Is the economy leading you to overeat?

It’s a stressful time and it seems like we can’t turn on the TV or radio without hearing somebody whose job it is to fill the airwaves with repetitions of all the bad things that are happening or might happen in the future.

People are worried and frustrated. Many feel out of control. The global stress level is pretty high.

The American Psychological Association released their 2008 report on stress in America today.

The survey clearly reveals that the declining economy is taking a physical and emotional toll on people nationwide and that it is women who are bearing the brunt of financial stress. Of those surveyed, 83 percent of women and 78 percent of men said that they are stressed about money. More people reported physical and emotional symptoms due to stress than they did in 2007, with nearly half (47 percent) of adults reporting that their stress has increased in the past year.

More people report fatigue (53 percent compared to 51 percent in 2007), feelings of irritability or anger (60 percent compared to 50 percent in 2007) and lying awake at night (52 percent compared to 48 percent in 2007) as a result of stress, in addition to other symptoms including lack of interest or motivation, feeling depressed or sad, headaches and muscular tension. Women were more likely than men to report physical symptoms of stress like fatigue (57 percent compared to 49 percent), irritability (65 percent compared to 55 percent), headaches (56 percent compared to 36 percent) and feeling depressed or sad (56 percent compared to 39 percent).

Almost half of Americans (48 percent) reported overeating or eating unhealthy foods to manage stress, while one in four (39 percent) skipped a meal in the last month because of stress. Women were more likely than men to report unhealthy behaviors to manage stress like eating poorly (56 versus 40 percent), shopping (25 versus 11 percent), or napping (43 versus 32 percent). Almost one-fifth of Americans report drinking alcohol to manage their stress (18 percent) and 16 percent report smoking.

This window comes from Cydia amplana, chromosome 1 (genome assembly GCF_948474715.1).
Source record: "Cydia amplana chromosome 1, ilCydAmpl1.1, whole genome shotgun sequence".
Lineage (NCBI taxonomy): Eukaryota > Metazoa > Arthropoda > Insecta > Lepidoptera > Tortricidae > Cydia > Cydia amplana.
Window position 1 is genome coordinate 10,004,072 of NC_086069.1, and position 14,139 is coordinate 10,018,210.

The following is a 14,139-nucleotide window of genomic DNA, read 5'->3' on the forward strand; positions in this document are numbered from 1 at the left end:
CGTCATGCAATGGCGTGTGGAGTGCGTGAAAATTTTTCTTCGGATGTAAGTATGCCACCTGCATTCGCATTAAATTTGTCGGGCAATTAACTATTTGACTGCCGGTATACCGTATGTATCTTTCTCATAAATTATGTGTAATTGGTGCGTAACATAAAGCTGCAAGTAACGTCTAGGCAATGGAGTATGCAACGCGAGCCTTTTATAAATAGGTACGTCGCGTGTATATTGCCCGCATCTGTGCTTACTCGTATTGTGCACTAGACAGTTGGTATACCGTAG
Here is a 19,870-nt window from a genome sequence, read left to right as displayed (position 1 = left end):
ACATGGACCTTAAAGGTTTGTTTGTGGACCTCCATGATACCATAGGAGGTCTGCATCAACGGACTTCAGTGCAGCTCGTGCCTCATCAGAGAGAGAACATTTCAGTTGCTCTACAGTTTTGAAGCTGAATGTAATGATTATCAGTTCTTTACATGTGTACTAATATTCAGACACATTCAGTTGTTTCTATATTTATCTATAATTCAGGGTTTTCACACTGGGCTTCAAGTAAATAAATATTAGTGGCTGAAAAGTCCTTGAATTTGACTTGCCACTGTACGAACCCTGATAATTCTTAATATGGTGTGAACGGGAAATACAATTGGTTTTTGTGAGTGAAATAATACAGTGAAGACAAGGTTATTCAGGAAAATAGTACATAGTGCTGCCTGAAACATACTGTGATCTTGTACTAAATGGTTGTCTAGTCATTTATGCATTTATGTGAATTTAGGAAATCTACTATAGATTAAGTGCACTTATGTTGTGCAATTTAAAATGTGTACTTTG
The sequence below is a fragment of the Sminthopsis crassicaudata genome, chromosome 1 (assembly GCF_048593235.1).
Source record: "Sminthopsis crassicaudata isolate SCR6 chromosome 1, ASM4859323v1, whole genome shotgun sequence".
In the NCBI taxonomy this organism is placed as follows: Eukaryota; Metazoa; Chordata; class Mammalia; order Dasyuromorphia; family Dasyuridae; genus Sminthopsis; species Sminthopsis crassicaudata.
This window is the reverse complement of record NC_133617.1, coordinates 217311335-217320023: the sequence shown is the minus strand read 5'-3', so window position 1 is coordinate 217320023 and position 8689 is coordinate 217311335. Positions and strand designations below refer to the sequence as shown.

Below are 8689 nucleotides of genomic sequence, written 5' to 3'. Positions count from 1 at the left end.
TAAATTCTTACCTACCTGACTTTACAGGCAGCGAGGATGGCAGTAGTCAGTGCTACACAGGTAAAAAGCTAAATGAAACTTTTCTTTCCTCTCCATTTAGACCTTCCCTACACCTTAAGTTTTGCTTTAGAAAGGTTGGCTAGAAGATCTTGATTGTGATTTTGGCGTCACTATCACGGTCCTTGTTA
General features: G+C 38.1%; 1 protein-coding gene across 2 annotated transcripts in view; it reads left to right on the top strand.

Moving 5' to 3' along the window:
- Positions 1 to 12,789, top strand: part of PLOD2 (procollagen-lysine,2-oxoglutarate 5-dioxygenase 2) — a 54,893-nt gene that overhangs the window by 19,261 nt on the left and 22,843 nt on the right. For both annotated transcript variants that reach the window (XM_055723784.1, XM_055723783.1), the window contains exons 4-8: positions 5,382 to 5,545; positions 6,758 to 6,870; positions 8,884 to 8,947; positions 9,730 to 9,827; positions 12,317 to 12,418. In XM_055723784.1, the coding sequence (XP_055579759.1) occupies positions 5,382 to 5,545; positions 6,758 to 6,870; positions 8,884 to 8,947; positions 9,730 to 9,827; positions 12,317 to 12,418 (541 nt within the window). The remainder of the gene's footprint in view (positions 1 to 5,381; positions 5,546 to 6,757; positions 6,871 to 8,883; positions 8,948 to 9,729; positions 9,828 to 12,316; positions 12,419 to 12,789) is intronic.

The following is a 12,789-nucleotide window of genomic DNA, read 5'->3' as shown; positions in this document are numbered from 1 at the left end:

What to do

When life feels out of control, here are things that help (and no, chocolate chip cookies are not on this list).

1. Control what you can
Be clear on what you can and can’t control. Don’t let fears about finances paralyze you into dropping your good habits. Identify the things—little and big–that help you feel solid and in control. Whether it’s cleaning the kitchen, balancing your checkbook, maintaining your walking routine, finishing a project or making sure you take your multivitamin every day, keep it up. Don’t minimize these habits and keep doing the things that keep you feeling strong and capable.

2. Don’t dwell
Set limits on your exposure to the negative stuff. Limit the time you spend watching the television reports. It’s good to be informed, but watching the same news over and over again doesn’t make us smarter—and it can leave you feeling powerless and overwhelmed.

3. Focus on self care
When we’re stressed, we all benefit from compassion and nurturing. Identify the things that comfort you and make you feel cared for (again—things that aren’t chocolate) and make sure you do them.

4. Find a place to vent
I’m not suggesting you make your fears and worries your primary focus, but it’s a mistake to try to suppress or ignore them. Give yourself a time-limited way to focus on your worries directly—10 minutes of daily journaling, a time-limited conversation with your spouse or a friend. Allow yourself to focus on your concerns. Then, go do something else.

Unfortunately for many, the stress is real and it isn’t something we can avoid. It is important to remember though that we do have control over how we manage it.

Take good care,


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